This is it… I have not found the time to write in this blog for so long but have had a restless night and this has compelled me to do so.
Last night when we got home from an afternoon out with family I settled down to watch the much talked about documentary film 13th. It felt like a prelude and introduction to put a context to the world we now live in through the eyes of history in the USA.
At the heart of my faith, as a Catholic and Christian, is the firm belief that God has created all of us equal and in “His image”. We recognise we are diverse, different and unique and need to celebrate this not use it to divide us. When I look for God amongst us it is looking forwards and around me that I find Christ walking by our side not looking into the clouds or awaiting some Divine apparition.
My most formative experiences in life were ones where I was challenged to recognise this basic equality and I am grateful to my parents and family for nurturing this.
- I was blessed by being introduced to seeing the person not the disability at a young age as my parents invited young people to our home from Chailey Heritage Foundation.
- As a teenager I was encouraged by a Priest at school to go on the Lourdes pilgrimage with the diocese and found my firmest friends for life, the value of a living faith. This taught me to see beyond the age, illness or disability.
- I was able to spend a gap year in Zimbabwe, working in a very privileged school, but also learning so much from African culture and generosity. The poorest people always offering such joy and generosity and sharing in the little they have.
- More recently Uganda has stolen a piece of my heart through working with Uganda Hands for Hope. We have taken students there to be gifted the deepest education as they work with the children in the school and recognise their privilege and responsibility to take their place in the world.
The aim of the above is not to give a potted life history but solely to make sense of some of my responses to this amazing, yet challenging, documentary.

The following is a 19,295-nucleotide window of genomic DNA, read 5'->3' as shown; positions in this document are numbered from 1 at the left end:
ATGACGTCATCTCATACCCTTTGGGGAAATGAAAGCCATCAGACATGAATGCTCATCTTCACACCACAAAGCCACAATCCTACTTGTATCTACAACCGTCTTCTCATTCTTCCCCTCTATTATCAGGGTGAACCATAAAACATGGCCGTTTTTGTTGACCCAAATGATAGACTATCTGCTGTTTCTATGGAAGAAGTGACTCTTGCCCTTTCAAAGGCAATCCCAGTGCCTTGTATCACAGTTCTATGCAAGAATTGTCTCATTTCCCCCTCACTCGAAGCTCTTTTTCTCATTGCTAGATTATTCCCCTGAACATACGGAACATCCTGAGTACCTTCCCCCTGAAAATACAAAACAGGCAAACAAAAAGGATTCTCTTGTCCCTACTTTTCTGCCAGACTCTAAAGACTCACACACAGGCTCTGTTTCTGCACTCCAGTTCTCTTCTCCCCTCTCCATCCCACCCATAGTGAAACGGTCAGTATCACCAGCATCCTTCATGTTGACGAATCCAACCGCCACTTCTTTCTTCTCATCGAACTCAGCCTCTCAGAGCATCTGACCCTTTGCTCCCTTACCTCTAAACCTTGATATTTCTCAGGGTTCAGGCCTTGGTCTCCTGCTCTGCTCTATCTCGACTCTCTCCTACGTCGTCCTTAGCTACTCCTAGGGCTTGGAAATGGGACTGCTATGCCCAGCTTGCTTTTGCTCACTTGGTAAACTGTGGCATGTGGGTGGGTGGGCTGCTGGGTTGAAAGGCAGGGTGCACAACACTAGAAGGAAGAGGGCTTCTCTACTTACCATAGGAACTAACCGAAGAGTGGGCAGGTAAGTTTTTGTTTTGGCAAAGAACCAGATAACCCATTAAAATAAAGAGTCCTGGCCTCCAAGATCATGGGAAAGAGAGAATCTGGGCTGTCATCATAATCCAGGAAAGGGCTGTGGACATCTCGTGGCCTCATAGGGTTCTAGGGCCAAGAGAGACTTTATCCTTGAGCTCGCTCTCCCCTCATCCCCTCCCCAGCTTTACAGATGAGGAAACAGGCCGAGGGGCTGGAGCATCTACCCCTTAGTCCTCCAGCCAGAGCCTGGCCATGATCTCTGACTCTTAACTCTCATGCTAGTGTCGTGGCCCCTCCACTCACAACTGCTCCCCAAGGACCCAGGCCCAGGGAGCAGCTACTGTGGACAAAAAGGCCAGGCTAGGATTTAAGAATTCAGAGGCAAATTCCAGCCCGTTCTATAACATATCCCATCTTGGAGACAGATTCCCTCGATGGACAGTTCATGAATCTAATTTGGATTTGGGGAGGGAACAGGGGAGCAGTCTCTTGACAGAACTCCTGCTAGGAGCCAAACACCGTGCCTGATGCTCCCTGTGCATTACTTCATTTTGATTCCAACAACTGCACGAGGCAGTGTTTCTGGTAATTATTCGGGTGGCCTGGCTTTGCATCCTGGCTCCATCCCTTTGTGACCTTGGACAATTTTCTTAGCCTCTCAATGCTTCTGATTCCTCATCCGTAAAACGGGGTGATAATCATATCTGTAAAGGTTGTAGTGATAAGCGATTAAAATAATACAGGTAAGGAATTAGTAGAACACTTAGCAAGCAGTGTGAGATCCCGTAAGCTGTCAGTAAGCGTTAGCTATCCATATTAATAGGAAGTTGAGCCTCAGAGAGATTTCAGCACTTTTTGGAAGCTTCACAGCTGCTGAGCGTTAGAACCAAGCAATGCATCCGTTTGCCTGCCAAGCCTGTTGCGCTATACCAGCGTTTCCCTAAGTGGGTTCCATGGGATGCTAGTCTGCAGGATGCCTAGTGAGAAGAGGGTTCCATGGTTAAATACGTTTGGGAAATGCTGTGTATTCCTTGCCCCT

At the end of the film I found myself deeply disturbed and at times short of breath and I am not sure I have had this response to a film ever before. In essence it was due to the realisation of how people of colour can feel, not only in the United States but here too.
As the film reflected on the history of the slave trade and imprisonment it would be too simple to lay the blame at the American door but that would be failing to look closely in the mirror.
As a British people we have much to answer for in the unending empire building and colonisation deep in our history.
We have cities and infrastructures still built on the profits of the slave trade and the oppression of people. So the issue of race underlies all of this and is relevant for all of us to engage with.
As a teenager I was outraged by the apartheid of South Africa and the sense of injustice but it feels like although these divisions are less prominent in our political systems but still deeply embedded in society.
I have always promised that education needs to be a power for change and a power for good. I believe it is a privileged position for us to be in so we need to use this moment as an opportunity to initiate deep rooted change.
This lies at the heart of Christian faith. Faith is not about the practice of what we choose to do on a Sunday morning but how we live our lives. Jesus taught us to simply love and forgive one another.
So let’s do this and remember that #blacklivesmatter is not an issue of race but a deeper issue about our basic humanity.
The Spirit of the Lord is upon me, because he has chosen me to bring good news to the poor.
He has sent me to proclaim liberty to the captives and recovery of site to the blind; to set free the oppressed and announce that the time has come when the Lord will save his people.